LA artists commemorate 50th anniversary of Chicano Moratorium with mural in East LA

A group of Latino artists painted a mural in East Los Angeles to commemorate the 50th anniversary of the Chicano Moratorium, the day when Mexican-Americans started a movement against the Vietnam War.
EAST LOS ANGELES (KABC) -- A group of artists, called 3B Collective, came together to paint a mural in East Los Angeles on Whittier Boulevard to commemorate the 50th anniversary of the Chicano Moratorium, which falls on August 29. The anniversary marks the day Mexican-Americans started a movement against the Vietnam War.

"We've done our part, you know, we did our research and we made sure that whatever is on the wall is what, what the truth is," said Alfredo Diaz, an artist of the 3B Collective. "I felt really connected. I think connected and proud would be you know two words I feel about the whole project in itself."

The Los Angeles based muralist group painted words and symbols reflective of the historical event, which happened on August 29,1970.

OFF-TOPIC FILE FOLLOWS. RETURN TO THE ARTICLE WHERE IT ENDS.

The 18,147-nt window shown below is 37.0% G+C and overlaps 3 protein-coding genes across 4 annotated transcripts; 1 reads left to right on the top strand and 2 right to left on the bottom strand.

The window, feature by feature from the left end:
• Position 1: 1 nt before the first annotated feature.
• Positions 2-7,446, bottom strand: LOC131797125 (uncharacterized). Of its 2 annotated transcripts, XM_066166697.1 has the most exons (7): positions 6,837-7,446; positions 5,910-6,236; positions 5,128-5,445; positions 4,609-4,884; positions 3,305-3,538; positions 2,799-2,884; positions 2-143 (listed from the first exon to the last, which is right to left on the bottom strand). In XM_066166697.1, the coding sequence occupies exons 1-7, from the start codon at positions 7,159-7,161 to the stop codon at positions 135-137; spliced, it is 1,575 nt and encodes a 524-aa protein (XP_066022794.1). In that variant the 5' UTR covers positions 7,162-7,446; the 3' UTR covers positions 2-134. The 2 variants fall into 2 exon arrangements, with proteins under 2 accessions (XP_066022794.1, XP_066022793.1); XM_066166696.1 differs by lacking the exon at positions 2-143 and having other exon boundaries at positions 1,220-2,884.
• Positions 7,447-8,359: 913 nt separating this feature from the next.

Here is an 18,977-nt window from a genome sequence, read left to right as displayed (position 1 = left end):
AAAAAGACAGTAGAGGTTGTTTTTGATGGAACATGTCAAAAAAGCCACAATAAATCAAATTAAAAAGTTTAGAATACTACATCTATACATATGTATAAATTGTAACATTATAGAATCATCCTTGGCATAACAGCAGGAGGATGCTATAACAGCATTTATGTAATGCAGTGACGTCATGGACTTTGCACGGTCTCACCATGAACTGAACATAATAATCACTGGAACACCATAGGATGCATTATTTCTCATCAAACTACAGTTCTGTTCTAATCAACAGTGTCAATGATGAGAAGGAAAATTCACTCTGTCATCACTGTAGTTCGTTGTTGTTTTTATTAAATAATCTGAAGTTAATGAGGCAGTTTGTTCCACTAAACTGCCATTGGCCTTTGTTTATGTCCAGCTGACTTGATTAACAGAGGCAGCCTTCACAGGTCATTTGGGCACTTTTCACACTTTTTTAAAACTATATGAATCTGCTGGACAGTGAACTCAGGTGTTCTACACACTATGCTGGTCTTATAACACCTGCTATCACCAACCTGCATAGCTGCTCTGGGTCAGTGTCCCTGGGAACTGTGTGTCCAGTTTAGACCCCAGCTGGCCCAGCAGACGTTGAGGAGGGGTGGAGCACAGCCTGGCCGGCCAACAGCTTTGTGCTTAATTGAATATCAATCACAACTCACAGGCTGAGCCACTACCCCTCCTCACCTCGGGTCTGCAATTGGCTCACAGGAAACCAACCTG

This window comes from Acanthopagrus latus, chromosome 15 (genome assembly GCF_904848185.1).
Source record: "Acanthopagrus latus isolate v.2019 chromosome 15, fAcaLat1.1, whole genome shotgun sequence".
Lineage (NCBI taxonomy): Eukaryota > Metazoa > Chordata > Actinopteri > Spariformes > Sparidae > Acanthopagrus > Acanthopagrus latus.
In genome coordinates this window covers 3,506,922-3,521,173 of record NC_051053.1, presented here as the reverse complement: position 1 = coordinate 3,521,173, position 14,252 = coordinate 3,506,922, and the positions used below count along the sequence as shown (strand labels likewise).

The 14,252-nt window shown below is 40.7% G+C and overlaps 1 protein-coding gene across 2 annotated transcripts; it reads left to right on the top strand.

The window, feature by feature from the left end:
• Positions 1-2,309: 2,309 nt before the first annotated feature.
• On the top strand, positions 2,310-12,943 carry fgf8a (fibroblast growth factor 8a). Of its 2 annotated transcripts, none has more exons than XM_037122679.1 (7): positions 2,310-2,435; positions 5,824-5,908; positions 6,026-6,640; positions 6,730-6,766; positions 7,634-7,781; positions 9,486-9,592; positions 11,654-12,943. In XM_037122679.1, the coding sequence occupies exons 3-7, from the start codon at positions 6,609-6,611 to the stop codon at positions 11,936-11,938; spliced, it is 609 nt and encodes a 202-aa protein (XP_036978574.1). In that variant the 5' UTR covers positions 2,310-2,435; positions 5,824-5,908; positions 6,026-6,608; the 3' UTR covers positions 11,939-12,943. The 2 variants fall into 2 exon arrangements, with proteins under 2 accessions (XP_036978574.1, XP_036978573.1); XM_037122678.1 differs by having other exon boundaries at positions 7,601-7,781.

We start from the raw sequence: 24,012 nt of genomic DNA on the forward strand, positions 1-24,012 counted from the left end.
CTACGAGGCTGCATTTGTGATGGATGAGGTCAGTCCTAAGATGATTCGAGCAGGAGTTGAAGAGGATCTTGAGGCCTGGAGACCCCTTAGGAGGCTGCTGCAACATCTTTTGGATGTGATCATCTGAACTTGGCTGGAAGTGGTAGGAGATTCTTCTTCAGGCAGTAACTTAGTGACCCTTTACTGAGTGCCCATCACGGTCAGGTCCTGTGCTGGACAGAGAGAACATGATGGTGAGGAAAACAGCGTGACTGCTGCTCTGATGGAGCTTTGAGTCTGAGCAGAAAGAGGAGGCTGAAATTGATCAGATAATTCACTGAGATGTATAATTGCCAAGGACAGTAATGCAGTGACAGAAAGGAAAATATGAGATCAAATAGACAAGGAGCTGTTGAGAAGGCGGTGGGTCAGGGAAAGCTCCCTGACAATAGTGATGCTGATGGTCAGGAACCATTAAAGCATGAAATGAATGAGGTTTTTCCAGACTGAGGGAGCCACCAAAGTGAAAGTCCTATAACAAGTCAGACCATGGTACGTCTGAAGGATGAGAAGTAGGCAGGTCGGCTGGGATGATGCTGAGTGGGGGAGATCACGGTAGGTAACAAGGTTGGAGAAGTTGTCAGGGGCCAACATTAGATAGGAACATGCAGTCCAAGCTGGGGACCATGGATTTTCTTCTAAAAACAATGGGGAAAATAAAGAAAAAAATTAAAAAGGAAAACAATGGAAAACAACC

"It was just families and kids, and it was huge," said Oscar Magallanes, an artist of the 3B Collective. "To protest the disproportionate amount of Mexican-Americans that were being killed in Vietnam. And we're talking about systemic racism, right."

More than 20,000 people marched that day. The peaceful protest turned violent during a police response, which resulted with three people dead, including Ruben Salazar--the first Mexican-American journalist covering the Chicano community in Los Angeles.

"Ruben Salazar was murdered one block away from there," Diaz said, pointing to where the mural was painted. "So putting that up, and you know, seeing people's reaction - kids, we had a few people come by with the kids and tell them the story of Ruben Salazar."

The Latino artists also honored the life of Salazar in the mural. The art project is part of a larger social impact campaign in honor of the anniversary.

"It's the first its kind to commemorate the 50th anniversary," said Norma Manzanares, a campaign strategist for the Ruben Salazar/Chicano Moratorium social impact campaign.

Activists said they hope the march of 1970 is never forgotten.

"The 50th commemoration is really about commemorating the sacrifice of our people 50 years ago," said YC Guadalupe Cardona, an ethnic studies educator. "But also reigniting this sort of movement to continue to fight against war at home."

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